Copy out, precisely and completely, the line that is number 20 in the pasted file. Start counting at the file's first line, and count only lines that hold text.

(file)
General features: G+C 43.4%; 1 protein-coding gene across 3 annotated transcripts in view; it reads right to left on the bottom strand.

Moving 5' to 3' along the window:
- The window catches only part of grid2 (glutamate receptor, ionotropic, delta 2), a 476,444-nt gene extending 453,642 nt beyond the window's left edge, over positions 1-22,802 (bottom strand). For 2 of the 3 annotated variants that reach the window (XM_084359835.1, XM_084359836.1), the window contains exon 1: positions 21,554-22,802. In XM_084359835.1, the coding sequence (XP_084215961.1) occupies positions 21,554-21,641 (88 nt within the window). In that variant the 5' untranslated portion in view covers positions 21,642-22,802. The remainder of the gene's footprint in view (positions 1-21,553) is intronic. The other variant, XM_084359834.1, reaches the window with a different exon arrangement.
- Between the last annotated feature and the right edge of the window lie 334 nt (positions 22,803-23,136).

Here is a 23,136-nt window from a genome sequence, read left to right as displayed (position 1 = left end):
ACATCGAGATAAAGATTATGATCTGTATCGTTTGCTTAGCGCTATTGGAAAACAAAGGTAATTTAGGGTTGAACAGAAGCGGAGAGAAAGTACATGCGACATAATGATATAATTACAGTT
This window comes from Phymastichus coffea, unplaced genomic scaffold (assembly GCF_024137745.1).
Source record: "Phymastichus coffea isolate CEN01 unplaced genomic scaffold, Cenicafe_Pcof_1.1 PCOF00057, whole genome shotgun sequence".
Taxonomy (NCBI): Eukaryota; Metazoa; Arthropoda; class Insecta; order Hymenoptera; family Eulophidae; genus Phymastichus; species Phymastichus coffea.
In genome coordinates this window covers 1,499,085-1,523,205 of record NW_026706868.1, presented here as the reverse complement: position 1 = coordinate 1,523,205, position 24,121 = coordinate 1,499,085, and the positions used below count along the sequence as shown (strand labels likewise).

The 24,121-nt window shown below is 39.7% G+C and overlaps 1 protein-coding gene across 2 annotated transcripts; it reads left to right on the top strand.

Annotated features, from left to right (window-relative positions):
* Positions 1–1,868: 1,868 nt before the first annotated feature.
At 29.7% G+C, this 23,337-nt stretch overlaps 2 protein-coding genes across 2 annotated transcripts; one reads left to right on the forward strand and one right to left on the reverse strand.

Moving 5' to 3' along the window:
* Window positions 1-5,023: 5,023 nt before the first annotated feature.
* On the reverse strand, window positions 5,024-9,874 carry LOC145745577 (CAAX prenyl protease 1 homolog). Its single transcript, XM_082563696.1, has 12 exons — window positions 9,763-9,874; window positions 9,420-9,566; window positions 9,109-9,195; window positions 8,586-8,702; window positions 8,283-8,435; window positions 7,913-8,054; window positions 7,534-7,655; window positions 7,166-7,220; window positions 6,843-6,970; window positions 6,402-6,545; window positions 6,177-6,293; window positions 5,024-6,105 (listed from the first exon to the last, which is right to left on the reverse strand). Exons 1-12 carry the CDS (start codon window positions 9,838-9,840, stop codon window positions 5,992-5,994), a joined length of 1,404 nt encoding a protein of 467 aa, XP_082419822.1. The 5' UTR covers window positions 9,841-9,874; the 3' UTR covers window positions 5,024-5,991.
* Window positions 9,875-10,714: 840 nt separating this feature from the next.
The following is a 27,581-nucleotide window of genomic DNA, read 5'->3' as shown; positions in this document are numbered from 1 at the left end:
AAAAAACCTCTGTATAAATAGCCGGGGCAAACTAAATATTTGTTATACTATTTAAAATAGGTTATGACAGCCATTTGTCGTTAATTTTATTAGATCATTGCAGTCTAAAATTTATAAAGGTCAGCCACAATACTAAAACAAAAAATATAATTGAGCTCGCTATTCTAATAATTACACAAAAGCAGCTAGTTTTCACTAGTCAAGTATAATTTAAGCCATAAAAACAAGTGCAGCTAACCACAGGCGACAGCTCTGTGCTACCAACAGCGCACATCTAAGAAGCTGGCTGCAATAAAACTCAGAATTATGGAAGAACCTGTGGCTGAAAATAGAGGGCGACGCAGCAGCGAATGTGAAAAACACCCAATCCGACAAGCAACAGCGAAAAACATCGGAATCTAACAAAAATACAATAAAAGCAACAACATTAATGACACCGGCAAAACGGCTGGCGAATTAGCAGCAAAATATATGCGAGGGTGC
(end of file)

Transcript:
AAAAAACCTCTGTATAAATAGCCGGGGCAAACTAAATATTTGTTATACTATTTAAAATAGGTTATGACAGCCATTTGTCGTTAATTTTATTAGATCATTGCAGTCTAAAATTTATAAAGGTCAGCCACAATACTAAAACAAAAAATATAATTGAGCTCGCTATTCTAATAATTACACAAAAGCAGCTAGTTTTCACTAGTCAAGTATAATTTAAGCCATAAAAACAAGTGCAGCTAACCACAGGCGACAGCTCTGTGCTACCAACAGCGCACATCTAAGAAGCTGGCTGCAATAAAACTCAGAATTATGGAAGAACCTGTGGCTGAAAATAGAGGGCGACGCAGCAGCGAATGTGAAAAACACCCAATCCGACAAGCAACAGCGAAAAACATCGGAATCTAACAAAAATACAATAAAAGCAACAACATTAATGACACCGGCAAAACGGCTGGCGAATTAGCAGCAAAATATATGCGAGGGTGC